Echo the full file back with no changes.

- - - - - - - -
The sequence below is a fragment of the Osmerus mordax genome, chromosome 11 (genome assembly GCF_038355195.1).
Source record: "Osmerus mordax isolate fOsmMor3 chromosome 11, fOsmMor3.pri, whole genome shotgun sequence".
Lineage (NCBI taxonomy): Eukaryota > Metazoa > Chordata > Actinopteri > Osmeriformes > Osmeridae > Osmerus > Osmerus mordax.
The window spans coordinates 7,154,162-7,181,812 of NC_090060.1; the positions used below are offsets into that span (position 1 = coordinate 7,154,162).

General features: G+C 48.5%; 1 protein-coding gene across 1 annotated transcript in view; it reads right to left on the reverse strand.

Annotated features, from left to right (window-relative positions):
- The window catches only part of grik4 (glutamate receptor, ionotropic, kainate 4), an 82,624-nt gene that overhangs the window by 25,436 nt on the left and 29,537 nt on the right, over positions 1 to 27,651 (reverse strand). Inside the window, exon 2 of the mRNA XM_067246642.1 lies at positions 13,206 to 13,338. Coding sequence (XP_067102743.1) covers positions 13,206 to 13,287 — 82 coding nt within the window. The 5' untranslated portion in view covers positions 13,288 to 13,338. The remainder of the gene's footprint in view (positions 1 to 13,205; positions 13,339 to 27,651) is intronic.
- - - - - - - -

The sequence below is a fragment of the Osmerus mordax genome, chromosome 11 (genome assembly GCF_038355195.1).
Source record: "Osmerus mordax isolate fOsmMor3 chromosome 11, fOsmMor3.pri, whole genome shotgun sequence".
Lineage (NCBI taxonomy): Eukaryota > Metazoa > Chordata > Actinopteri > Osmeriformes > Osmeridae > Osmerus > Osmerus mordax.
The window spans coordinates 7,154,162-7,181,812 of NC_090060.1; the positions used below are offsets into that span (position 1 = coordinate 7,154,162).

General features: G+C 48.5%; 1 protein-coding gene across 1 annotated transcript in view; it reads right to left on the reverse strand.

Annotated features, from left to right (window-relative positions):
- The window catches only part of grik4 (glutamate receptor, ionotropic, kainate 4), an 82,624-nt gene that overhangs the window by 25,436 nt on the left and 29,537 nt on the right, over positions 1 to 27,651 (reverse strand). Inside the window, exon 2 of the mRNA XM_067246642.1 lies at positions 13,206 to 13,338. Coding sequence (XP_067102743.1) covers positions 13,206 to 13,287 — 82 coding nt within the window. The 5' untranslated portion in view covers positions 13,288 to 13,338. The remainder of the gene's footprint in view (positions 1 to 13,205; positions 13,339 to 27,651) is intronic.